Why Life Insurance is Not a Good Way to Save for College

Recently a friend asked me about a strategy proposed to her by a financial adviser. The adviser was recommending that she and her husband invest their children’s college savings in a life insurance policy. Here were the benefits as given by the adviser:

  • The money grows risk free.
  • It is life insurance the children can keep for the rest of their lives.
  • The money isn’t counted as family assets for financial aid purposes.

On the surface these seem like good ideas. Saving for college in a life insurance policy has been a strategy promoted for ages. In fact, Gerber Life has promoted these policies on national TV for years. However, life insurance is probably the least effective way to save for college there is. If someone recommends a life insurance policy for your college savings, run.

The policies promoted are known as permanent or whole life policies. As long as you pay the premium you will have life insurance for as long as you live and a guaranteed death benefit when you die. A portion of your premium pays for the death benefit and a portion earns interest which builds up a cash value. Over many years, the cash value grows, and it and the death benefit become one and the same.

The money does grow risk free at a low interest rate. The cash value will not decline, unless you withdraw it or stop paying the premiums, and it will grow slowly over time. However, there are many college savings options that offer a  greater return and much lower expenses. The death benefit is a big expense that cuts into your college savings, as does the hefty commission the adviser earns for selling you the policy.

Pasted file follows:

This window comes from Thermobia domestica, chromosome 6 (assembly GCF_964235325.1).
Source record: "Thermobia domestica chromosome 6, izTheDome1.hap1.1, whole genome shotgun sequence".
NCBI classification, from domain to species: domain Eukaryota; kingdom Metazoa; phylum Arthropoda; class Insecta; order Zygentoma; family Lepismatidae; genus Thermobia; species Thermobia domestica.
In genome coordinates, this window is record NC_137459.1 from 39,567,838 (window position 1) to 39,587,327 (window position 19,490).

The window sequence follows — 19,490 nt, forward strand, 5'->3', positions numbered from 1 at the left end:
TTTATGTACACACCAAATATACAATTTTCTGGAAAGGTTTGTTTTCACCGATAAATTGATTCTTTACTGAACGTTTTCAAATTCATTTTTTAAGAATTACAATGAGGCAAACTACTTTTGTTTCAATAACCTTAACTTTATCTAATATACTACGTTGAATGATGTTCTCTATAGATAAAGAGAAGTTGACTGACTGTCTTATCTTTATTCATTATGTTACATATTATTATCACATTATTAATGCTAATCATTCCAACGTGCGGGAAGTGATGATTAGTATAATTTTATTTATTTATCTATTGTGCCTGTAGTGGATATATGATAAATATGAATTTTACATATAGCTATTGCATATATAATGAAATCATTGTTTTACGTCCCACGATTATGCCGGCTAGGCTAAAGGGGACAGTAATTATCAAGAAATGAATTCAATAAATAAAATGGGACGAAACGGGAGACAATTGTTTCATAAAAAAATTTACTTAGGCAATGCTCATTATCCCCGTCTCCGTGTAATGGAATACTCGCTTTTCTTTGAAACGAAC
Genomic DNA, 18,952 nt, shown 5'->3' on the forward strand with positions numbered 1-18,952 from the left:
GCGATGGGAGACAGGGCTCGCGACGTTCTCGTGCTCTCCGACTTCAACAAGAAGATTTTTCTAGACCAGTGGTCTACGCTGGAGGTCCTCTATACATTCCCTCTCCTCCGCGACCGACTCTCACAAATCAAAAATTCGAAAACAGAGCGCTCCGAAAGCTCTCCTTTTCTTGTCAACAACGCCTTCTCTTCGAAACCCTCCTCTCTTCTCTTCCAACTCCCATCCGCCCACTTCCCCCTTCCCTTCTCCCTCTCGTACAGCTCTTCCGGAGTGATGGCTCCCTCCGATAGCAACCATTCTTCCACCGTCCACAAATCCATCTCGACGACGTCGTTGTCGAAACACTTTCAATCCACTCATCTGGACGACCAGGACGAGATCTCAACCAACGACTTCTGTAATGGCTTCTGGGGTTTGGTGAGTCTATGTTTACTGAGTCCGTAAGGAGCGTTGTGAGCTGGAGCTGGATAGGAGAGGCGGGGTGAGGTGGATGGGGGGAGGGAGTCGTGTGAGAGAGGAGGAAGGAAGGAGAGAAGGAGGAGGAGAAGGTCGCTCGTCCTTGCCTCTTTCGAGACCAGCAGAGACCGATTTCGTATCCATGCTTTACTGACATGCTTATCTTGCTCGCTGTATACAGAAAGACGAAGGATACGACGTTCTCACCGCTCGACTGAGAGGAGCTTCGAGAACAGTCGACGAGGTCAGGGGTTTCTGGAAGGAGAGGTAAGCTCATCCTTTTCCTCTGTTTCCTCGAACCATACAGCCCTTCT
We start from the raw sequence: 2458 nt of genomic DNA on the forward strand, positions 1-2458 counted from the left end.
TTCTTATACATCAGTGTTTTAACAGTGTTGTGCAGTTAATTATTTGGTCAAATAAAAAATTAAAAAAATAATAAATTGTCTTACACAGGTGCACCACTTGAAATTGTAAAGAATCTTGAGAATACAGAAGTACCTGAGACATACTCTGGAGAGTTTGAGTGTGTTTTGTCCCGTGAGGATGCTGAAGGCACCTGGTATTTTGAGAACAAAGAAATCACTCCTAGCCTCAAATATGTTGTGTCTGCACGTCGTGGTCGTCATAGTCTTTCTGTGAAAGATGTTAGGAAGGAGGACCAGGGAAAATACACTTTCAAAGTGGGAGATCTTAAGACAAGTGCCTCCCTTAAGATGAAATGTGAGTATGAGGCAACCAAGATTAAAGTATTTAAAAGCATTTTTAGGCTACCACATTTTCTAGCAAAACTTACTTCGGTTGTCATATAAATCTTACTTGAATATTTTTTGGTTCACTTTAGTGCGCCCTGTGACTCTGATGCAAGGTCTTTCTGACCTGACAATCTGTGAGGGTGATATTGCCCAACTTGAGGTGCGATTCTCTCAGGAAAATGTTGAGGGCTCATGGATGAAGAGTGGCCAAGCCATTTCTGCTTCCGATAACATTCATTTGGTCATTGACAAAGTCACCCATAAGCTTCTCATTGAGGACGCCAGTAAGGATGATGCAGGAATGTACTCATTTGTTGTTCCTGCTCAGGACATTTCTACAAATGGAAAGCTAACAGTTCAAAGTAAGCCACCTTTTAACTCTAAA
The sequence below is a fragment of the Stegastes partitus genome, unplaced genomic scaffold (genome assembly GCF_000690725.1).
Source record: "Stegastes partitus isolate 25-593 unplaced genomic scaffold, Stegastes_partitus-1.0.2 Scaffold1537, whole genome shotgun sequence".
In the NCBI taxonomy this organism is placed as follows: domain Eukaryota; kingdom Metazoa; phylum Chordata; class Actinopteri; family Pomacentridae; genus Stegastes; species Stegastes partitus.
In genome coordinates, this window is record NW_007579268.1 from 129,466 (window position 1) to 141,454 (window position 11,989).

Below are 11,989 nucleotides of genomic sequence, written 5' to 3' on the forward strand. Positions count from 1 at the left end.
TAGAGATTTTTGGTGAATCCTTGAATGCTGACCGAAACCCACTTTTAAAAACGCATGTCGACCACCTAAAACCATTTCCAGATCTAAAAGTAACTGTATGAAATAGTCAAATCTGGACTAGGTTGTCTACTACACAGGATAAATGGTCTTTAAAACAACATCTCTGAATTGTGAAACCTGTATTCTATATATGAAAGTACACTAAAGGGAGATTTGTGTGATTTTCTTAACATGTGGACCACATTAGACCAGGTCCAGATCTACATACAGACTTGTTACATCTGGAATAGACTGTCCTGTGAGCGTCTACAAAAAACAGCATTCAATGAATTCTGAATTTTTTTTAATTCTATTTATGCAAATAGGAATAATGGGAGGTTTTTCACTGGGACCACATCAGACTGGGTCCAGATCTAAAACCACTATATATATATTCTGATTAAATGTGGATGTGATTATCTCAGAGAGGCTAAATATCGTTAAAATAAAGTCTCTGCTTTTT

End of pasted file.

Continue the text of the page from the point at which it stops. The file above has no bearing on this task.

Many state 529 plans offer age based investment options that gear their investment strategy to the remaining time until your child starts college. Though not guaranteed, these options offer sound strategies that can more efficiently grow your college savings.

As a permanent life insurance policy, your children can keep the policy at the same premium rate for their lifetimes. However, to withdraw the cash value to pay for college, they will either need to take a withdrawal, which is a taxable event, or borrow from the policy. Any amount you withdraw or borrow reduces the death benefit, and withdrawals can be subject to a fee called a surrender charge.

Children don’t need life insurance. You only need life insurance if there is someone depending on your income, and that is not the case for anyone until they have a spouse or children of their own. Your children can buy their own, much cheaper, term life policy when they get married.

Life insurance is not included in family assets for purposes of determining eligibility for financial aid, whereas money saved in a 529, or other college savings plan is. However, the first $20,000 in savings is exempt from the Expected Family Contribution (EFC) and the EFC is capped at 5.64 percent of parental assets. You can save quite a bit before your child’s eligibility for financial aid is impacted.

When your children are young, it is important for you to have life insurance on yourself. You’ll want your children to have all the advantages you would have provided if something happens to you. However your children don’t need their own life insurance, and it is an expensive and inefficient way to save for college. If you have money to put toward your children’s education, check out your state’s 529 college savings plan instead.

Photo by Colin Maynard on Unsplash

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